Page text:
Approximately 27,700 species of flora and fauna have been registered in Latvia.Common species of wildlife in Latvia include deer, wild boar, moose, lynx, bear, fox, beaver and wolves.Non-marine molluscs of Latvia include 159 species.
Species that are endangered in other European countries but common in Latvia include: black stork (Ciconia nigra), corncrake (Crex crex), lesser spotted eagle (Aquila pomarina), white-backed woodpecker (Picoides leucotos), crane (Grus grus), Eurasian beaver (Castor fiber), Eurasian otter (Lutra lutra), European wolf (Canis lupus), and the European lynx (Felis lynx).
Latvia is shared between the Central European and Northern European provinces of the Circumboreal Region within the Boreal Kingdom. According to the WWF, the territory of Latvia belongs to the ecoregion of Sarmatic mixed forests. More than half of Latvia’s territory is covered by forests, mostly Scots Pine, birch and Norway Spruce.
Being a northern country, Latvia experiences fairly long, dark winters (November to February). It is not generally extremely cold or snowy; averaging around minus ten degrees Celsius, but temperatures can reach minus twenty for a few days each year. Spring is lovely with plenty of flowers and blooming fruit trees and shrubbery. Summer is the favourite season of most Latvians because of long “white” nights and warm temperatures, averaging a pleasant 20 degrees. However, it is not unusual to have periods of temperatures around 30 degrees. Fall is popular with nature lovers due to the colourful leaves and plentiful wild mushrooms to be had in the forests. Latvia is a very lush green country for a good reason – it rains quite a lot. Be sure to bring a sturdy umbrella for year-round use, warm clothes and sturdy, waterproof boots from September to March/April.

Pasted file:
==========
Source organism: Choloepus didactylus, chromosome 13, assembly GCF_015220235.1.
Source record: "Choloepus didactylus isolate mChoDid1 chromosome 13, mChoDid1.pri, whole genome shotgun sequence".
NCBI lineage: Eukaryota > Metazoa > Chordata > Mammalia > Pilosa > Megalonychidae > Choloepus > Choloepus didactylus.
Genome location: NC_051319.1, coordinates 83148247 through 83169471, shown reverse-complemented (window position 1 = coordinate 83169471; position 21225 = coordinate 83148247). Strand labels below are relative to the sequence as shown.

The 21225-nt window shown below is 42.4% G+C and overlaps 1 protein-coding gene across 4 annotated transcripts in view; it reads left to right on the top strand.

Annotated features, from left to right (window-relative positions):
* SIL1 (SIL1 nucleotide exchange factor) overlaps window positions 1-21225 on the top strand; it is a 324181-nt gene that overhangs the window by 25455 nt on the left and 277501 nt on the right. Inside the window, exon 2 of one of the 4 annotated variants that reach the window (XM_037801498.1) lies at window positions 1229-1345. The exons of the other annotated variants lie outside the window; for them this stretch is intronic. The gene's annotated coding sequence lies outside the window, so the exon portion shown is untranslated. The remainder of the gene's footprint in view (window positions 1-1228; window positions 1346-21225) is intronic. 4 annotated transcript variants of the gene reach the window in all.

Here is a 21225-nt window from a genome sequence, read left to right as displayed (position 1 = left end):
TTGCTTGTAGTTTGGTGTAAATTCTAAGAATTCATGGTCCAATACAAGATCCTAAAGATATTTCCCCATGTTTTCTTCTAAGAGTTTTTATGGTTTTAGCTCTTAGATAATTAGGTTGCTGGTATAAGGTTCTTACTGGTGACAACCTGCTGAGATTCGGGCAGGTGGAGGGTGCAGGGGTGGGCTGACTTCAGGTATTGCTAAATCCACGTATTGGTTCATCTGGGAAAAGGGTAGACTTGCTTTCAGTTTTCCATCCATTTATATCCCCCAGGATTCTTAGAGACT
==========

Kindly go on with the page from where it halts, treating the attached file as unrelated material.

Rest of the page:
Coastal regions, especially the western coast of Courland Peninsula, possess a more maritime climate with cooler summers and milder winters, while eastern parts exhibit a more continental climate with warmer summers and harsher winters. Daugavpils in southeastern Latvia has been the site for both the lowest and highest temperatures ever recorded.
Latvia has four pronounced seasons of near-equal length. Winter starts in mid-December and lasts until mid-March. Winters have average temperatures of −6 °C (21 °F) and are characterized by stable snow cover, bright sunshine, and short days. Severe spells of winter weather with cold winds, extreme temperatures of around −30 °C (−22 °F) and heavy snowfalls are common. Summer starts in June and lasts until August. Summers are usually warm and sunny, with cool evenings and nights. Summers have average temperatures of around 19 °C (66 °F), with extremes of 35 °C (95 °F). Spring and autumn bring fairly mild weather.